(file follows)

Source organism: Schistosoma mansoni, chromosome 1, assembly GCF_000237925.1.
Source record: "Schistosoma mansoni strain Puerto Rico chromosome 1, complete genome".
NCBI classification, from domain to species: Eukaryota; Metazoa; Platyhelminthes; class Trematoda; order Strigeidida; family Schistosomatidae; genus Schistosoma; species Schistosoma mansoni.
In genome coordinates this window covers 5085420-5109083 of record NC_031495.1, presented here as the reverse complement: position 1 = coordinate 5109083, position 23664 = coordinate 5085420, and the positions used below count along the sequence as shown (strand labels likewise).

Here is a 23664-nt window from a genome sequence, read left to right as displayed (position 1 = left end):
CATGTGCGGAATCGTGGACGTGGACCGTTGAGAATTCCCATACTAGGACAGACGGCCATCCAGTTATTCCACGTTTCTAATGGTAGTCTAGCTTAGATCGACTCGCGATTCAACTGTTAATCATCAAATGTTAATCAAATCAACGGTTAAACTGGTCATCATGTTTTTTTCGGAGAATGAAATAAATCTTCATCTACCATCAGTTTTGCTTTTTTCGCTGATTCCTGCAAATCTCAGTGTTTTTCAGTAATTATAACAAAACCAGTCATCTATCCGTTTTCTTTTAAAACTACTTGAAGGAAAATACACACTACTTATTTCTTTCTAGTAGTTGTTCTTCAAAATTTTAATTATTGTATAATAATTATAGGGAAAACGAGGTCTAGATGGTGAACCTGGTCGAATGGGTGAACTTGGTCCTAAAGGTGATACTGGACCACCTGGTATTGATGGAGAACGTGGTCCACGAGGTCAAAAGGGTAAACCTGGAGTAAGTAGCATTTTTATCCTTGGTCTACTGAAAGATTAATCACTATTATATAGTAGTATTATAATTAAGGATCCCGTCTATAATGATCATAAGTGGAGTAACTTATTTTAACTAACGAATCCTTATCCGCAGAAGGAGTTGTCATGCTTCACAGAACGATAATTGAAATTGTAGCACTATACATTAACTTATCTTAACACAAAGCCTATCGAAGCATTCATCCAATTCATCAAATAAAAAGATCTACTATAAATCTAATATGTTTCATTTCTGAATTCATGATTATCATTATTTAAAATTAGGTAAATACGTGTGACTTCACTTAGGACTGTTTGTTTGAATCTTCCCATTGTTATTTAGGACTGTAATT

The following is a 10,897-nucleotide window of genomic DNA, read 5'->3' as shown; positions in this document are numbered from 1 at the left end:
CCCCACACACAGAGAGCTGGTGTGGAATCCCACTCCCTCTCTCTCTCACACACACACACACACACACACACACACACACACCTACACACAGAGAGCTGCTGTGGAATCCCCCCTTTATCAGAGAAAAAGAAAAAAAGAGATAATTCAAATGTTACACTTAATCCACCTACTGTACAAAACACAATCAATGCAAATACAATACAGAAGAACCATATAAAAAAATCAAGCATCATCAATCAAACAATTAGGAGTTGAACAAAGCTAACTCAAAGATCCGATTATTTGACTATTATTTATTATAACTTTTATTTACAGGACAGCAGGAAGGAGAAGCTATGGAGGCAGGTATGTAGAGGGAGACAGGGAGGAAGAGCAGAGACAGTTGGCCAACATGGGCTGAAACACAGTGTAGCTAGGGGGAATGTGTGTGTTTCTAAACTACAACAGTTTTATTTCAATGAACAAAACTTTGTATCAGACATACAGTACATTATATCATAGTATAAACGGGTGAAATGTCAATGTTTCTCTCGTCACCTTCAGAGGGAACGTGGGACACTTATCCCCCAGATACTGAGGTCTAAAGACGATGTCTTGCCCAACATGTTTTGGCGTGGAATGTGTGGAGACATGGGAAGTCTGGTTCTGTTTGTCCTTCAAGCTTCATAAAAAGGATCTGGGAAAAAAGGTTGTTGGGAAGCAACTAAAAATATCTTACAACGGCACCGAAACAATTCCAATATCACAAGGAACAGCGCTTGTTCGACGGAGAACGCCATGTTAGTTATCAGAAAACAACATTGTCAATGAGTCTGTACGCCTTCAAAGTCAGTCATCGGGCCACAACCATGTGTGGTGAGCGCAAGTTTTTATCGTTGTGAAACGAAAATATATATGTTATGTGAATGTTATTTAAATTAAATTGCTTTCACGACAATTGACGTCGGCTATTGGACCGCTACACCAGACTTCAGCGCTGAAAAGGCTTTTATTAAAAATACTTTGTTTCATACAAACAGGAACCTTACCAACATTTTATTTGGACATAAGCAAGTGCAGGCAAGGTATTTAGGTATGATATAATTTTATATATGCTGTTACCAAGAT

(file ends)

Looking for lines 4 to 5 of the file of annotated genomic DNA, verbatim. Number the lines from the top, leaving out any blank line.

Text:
In genome coordinates this window covers 5085420-5109083 of record NC_031495.1, presented here as the reverse complement: position 1 = coordinate 5109083, position 23664 = coordinate 5085420, and the positions used below count along the sequence as shown (strand labels likewise).

Here is a 23664-nt window from a genome sequence, read left to right as displayed (position 1 = left end):